The Jakarta Post
KooKily Kooky Kook by R. Yuki Agriardi (Ark Galerie/File)
Bandung artist R. Yuki Agriardi’s unique style is easy to spot.
Whether working with ceramics, various installations or on paintings, his main creative medium, Yuki’s highly detailed pieces are likely to have some kind of blueish hue adorning them.
A graduate of the Bandung Institute of Technology’s interior design program and the Central Saint Martin art school in London, Yuki finds inspiration in nature and childhood memories.
His latest project was a co-exhibition with fellow artist Wedhar Riyadi and Wisnu Auri at the Ark Galerie in Yogyakarta, called “When I Think about the Death of Painting, I Play.”
On whether the title has any personal meaning to him, Yuki said death was something he often thought about. “In general, I still have no clear idea about death. It could be a big black wall you have to face one day, but it could be also a big black wall you have to face with a hammer or shovel on your hand — something you have to work out,” he said.
However, he has no intention of talking about the “death” of painting in the contemporary art world.
“For me, painting is one medium I like to work with to visualize my ideas. My work feels alive to me, but in the end, I leave it open to the viewers’ interpretation [as] they have their own values and thoughts [and] their own experiences,” he explained.
Right spaces wrong place by R. Yuki Agriardi(Ark Galerie/File)
For this exhibition, he worked on his paintings in parallel, waiting for a layer on one painting to totally dry, before working on the other.
As an artist who works with different mediums, Yuki doesn’t find it hard to decide which medium to use at different times.
“My professor once told me that I didn’t have any religious attachments to any particular materials or medium,” he said, laughing.
“I work with any medium I think would best present my ideas — either ceramics, wood, paper, drawing, painting, furniture, installations or anything. When I work on an idea, I give it a try and experiment with several mediums, and decide later which one best represents the idea. So experimentation and process plays a big part in my work.” As for that love of blue, Yuki said that between 2009 and 2011, his work was largely generated by “intuition.”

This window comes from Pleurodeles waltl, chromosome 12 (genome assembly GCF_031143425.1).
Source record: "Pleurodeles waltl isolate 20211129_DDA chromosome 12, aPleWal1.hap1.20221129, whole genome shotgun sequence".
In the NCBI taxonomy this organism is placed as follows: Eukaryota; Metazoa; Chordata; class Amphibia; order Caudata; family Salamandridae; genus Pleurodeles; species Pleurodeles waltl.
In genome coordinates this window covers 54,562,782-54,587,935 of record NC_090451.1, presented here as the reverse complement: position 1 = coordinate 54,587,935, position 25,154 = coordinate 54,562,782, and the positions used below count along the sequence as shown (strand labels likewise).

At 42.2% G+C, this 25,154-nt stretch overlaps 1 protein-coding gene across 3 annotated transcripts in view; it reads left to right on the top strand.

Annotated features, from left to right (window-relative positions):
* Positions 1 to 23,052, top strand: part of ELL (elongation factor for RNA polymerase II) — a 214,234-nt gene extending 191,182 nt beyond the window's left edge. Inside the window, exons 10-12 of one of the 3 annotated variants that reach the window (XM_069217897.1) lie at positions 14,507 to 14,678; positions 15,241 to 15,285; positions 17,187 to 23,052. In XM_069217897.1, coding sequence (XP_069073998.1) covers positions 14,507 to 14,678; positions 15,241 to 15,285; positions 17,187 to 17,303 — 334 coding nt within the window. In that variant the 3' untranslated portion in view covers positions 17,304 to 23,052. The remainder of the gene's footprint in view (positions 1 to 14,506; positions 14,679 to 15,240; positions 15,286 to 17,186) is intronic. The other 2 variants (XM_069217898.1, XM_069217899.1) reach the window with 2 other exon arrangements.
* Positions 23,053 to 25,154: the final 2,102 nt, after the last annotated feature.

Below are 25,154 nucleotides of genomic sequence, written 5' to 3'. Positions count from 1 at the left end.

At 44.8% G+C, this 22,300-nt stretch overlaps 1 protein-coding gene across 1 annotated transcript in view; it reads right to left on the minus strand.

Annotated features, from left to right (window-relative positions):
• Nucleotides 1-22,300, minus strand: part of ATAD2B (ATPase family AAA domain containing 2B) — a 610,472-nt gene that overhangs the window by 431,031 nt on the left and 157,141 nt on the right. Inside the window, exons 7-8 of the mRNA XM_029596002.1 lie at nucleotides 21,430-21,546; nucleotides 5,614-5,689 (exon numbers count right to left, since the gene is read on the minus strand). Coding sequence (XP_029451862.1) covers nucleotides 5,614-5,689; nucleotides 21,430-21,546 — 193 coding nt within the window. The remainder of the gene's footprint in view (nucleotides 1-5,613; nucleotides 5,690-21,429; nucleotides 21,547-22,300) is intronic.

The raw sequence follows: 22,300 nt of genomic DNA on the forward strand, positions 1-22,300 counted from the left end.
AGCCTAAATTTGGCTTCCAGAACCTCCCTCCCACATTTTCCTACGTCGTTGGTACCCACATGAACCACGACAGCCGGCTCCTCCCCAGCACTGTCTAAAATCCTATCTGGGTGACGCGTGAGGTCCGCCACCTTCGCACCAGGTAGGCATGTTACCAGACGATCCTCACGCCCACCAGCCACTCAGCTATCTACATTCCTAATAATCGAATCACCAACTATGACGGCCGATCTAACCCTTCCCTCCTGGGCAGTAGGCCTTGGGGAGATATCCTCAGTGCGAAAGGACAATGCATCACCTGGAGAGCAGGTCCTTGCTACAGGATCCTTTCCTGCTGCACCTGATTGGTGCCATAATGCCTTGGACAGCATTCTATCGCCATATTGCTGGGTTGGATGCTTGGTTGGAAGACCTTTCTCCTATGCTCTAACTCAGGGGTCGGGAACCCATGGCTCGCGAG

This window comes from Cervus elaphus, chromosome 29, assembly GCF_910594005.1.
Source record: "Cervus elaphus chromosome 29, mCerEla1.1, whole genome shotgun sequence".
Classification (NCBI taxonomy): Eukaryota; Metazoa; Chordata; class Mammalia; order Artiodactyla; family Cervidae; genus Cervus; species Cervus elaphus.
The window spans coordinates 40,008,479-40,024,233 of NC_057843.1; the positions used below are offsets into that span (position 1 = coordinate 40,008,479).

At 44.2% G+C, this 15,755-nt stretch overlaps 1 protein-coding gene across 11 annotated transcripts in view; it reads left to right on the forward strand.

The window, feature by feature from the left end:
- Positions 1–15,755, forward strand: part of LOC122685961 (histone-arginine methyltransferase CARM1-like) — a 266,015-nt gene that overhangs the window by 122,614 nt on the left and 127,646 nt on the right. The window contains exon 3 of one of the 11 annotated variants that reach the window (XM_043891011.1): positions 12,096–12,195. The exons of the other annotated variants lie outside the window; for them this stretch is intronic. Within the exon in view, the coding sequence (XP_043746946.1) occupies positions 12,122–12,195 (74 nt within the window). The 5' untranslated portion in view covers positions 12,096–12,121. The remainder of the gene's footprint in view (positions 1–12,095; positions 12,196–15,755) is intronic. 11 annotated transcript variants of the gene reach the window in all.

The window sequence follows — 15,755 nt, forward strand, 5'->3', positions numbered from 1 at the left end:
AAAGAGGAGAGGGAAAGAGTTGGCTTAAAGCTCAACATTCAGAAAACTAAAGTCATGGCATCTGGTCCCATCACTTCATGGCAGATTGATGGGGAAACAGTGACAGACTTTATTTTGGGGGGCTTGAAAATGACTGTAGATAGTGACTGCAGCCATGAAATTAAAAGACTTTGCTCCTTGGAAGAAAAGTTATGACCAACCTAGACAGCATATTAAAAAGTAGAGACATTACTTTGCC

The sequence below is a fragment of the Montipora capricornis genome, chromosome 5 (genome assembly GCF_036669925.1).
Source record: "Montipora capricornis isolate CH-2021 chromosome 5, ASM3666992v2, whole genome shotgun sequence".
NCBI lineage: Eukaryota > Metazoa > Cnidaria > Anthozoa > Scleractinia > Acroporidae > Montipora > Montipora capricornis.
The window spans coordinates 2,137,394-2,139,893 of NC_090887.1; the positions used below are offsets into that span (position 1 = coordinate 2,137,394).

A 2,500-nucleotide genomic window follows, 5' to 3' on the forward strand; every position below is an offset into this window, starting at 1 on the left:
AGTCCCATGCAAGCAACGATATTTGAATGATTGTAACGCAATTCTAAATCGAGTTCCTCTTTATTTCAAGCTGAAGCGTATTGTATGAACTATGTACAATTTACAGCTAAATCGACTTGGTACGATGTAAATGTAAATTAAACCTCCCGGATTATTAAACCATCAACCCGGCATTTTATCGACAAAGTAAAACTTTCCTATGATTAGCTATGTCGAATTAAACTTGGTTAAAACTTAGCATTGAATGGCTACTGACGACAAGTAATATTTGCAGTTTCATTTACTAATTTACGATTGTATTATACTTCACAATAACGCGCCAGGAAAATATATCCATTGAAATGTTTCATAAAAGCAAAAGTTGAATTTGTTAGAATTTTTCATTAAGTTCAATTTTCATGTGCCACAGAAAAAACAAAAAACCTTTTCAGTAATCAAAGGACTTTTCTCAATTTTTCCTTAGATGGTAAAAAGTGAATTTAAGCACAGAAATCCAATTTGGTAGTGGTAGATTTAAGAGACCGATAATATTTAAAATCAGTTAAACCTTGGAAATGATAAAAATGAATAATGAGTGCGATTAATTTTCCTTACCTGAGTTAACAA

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He did not begin using blue as his main color until working on his Dive Series in 2011, “because my intuition told me blue had this special, visual value that worked with my art, but I can’t describe or put it into words.”
He simply followed his “gut,” allowing his fingers to draw ocean creatures with a lot of blue.
Into the blue: Works by multidisciplinary artist R. Yuki Agriardi utilize the color blue to evoke the natural beauty of the environment.(Ark Galerie/File)
When he obtained his masters degree from London’s Central Saint Martin art school, Yuki came up with what he considers his calling card, the Native Island series. It was, among others, influenced by a time visiting the London Zoo.
“This idea of a Native Island is like a habitat from which my works are collected. This ‘island’ is a space I observe, a space within borders, an island between domestic life and wildlife. It’s like, if you were standing next to a fence, and on the other side of it were these wild, lifelike figures — like animals and shrubs,” he explained.
“Well, the space I’m observing is the one inside the fence, the space within two borders where our curiosity is transferred onto the object of our curiosity. I discovered this space when I was at the London Zoo and spent most of my time in front of the gorilla enclosure, observing [the gorillas’] behavior.”
His research made him realize that although the human eye recognizes a wide spectrum of the color blue in nature, blue doesn’t actually exist as a pigmented color.
"Almost every naturally occurring blue tone qualifies as a structural color. Structural colors occur because of the miscroscopic structure of an object's interference with light. It's like the sky or the sea; they're blue, but if you look at them closely, the blue does not exist," he said, realizing that does this was a “eureka moment.”
Yuki uses this project to talk about the barrier, density, conflicts, curiosity and also the process of identification and observation.
For him, all of his art is a deeply personal process. Through it, he observes and reflects his environment “as a journey to pursue self-awareness by looking at nature.”
“Personally, this is also reflected when we see something that looks simple but was built from dense, intricate elements. It’s like when you see yourself in the mirror. First, you see what’s on the outside — the fence, the barricade,” Yuki said. “But when you start to know yourself, you realize that you were built from lots of smaller ‘fences’ raised by your life experiences. That’s why, if you observe my paintings closely, you will see the inhabitants or hidden details inside. We are built to observe and to be observed.”
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